Virginia fans of police and crime dramas may recognize the importance given to eyewitness testimony in criminal proceedings as depicted on the silver and small screens. But decades of research have begun to crack long-held notions about the reliability of what we perceive with our own eyes. And one state has taken the pioneering step of creating jury instructions that inform jurors of some of the potential shortfalls of images a witness recalls from memory.
In accordance with the instructions, judges must tell jurors that, "Research has revealed that human memory is not like a video recording that a witness need only replay to remember what happened." In particular, judges must state that eyewitness testimony can be adversely affected by, among other things, the gap in time since the witnessed event, by lighting conditions and by a difference in race between the witness and the defendant facing criminal charges.
Indeed, studies have revealed that people of one race have more trouble correctly identifying a person of another race. One of the jury's more important functions is weighing the credibility and reliability of witnesses brought to testify in open court. Under the new instructions, jurors will now be able to take this scientific evidence into account when deciding how much weight to accord a particular witness's testimony.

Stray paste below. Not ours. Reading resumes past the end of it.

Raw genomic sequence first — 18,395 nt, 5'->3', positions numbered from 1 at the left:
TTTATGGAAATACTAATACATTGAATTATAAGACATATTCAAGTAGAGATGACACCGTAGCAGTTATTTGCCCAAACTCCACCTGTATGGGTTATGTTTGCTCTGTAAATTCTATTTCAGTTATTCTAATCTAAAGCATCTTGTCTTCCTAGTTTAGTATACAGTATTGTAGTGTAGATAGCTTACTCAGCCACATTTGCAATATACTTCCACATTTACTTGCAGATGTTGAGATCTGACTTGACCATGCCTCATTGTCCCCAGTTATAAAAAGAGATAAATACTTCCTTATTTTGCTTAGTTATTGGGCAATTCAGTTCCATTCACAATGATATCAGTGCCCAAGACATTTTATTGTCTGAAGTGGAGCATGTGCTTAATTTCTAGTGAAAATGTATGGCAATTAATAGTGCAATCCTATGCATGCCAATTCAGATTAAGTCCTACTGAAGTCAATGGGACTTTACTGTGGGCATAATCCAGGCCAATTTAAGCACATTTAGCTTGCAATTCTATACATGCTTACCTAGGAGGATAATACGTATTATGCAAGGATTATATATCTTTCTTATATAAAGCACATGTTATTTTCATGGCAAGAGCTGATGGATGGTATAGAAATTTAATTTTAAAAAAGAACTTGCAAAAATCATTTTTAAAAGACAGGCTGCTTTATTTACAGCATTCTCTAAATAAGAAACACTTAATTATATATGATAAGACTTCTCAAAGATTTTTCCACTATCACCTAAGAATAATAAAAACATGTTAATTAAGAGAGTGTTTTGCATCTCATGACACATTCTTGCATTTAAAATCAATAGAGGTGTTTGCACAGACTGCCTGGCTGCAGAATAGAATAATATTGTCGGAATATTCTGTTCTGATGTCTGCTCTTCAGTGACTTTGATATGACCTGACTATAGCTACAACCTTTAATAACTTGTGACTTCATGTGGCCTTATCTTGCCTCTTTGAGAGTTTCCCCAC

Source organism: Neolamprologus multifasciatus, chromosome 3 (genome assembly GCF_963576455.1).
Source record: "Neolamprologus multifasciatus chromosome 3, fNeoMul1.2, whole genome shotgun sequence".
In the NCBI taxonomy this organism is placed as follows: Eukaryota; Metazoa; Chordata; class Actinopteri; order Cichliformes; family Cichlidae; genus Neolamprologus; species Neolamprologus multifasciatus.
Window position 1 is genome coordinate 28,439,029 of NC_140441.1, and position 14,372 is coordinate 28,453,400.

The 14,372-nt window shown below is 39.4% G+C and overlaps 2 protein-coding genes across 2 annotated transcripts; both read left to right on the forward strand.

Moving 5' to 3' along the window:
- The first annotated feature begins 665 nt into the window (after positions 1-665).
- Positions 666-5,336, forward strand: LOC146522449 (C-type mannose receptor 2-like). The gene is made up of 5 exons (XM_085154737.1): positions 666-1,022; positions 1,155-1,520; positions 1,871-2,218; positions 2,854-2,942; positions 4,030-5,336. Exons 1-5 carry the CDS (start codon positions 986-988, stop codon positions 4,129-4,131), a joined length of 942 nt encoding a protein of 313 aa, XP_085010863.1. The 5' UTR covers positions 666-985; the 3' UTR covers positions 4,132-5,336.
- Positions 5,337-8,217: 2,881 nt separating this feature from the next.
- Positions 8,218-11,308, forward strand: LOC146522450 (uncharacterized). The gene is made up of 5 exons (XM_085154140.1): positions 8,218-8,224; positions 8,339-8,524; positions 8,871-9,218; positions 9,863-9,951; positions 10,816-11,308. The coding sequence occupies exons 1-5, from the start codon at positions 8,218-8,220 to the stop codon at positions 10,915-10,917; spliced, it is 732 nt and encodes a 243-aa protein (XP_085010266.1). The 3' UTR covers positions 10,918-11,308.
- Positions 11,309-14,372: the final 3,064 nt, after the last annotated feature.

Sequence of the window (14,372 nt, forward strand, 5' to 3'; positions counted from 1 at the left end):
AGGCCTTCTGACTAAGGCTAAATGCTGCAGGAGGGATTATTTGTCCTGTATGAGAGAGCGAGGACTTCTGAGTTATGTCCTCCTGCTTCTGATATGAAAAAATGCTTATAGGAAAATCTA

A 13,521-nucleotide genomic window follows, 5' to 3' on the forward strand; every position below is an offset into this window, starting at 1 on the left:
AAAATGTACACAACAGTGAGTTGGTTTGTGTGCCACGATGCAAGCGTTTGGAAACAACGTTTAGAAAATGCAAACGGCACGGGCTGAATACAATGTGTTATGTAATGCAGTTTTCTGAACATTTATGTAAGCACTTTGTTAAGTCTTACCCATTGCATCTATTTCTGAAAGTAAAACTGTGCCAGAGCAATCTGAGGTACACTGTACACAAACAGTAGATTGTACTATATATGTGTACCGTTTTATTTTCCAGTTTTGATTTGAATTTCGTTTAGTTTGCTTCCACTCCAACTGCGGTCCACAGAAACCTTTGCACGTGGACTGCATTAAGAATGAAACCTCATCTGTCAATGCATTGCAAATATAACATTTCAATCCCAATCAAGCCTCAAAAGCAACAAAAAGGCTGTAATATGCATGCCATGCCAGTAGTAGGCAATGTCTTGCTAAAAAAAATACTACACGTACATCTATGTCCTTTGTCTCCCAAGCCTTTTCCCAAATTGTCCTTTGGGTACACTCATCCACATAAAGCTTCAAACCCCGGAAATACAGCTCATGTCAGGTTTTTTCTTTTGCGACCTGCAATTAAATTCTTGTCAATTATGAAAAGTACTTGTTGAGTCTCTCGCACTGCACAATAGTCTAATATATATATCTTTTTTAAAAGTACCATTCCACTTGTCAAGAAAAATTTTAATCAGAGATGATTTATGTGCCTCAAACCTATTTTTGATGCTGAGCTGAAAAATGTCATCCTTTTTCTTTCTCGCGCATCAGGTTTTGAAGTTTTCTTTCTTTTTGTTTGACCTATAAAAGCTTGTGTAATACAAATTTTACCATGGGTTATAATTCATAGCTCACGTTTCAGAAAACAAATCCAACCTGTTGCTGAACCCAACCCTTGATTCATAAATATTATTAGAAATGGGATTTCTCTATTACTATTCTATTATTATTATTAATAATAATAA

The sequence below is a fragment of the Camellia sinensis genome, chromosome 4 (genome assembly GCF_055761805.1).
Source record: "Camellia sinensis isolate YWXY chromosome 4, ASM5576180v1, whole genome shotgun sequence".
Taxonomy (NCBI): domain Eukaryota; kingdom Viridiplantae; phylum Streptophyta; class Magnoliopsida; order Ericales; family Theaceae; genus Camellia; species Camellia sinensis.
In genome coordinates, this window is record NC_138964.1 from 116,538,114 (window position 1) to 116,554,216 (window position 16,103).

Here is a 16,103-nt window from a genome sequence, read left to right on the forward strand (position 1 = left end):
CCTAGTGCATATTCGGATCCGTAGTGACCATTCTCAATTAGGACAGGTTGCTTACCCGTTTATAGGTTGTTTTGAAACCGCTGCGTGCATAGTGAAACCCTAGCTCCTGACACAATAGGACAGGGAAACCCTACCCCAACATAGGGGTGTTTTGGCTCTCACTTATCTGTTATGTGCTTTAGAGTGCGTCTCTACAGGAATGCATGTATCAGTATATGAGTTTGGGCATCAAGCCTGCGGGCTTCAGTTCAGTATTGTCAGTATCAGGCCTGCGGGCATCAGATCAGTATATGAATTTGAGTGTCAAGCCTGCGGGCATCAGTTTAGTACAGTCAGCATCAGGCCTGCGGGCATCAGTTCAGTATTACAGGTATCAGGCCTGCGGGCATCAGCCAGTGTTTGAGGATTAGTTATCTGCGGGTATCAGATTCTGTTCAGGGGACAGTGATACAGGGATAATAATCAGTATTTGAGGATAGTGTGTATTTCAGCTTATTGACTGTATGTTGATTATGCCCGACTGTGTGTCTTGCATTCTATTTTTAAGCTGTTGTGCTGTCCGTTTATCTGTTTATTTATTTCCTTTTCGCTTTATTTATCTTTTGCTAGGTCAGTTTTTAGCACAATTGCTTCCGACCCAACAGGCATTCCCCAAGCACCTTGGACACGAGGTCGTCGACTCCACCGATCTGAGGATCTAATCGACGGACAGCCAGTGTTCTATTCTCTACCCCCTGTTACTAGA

The effect of the instructions could be monumental. Some attorneys have predicted that many aspects of a New Jersey criminal case, from the basic collection of evidence to the operation of trials, will be altered by the changes. Other legal experts believe that other states may now adopt similar measures. It is currently unknown whether Virginia will take action to inform jurors about factors that can potentially affect the reliability of eyewitness testimony.
Source: The New York Times, "New Jersey Court Issues Guidance for Juries About Reliability of Eyewitnesses," Benjamin Weiser, July 19, 2012.Tags: criminal defense, eyewitness testimony, jury instructionsComments: Leave a commentNo CommentsLeave a commentComment InformationNamePlease enter your name.E-mail AddressPlease enter a valid e-mail address.WebsiteComment
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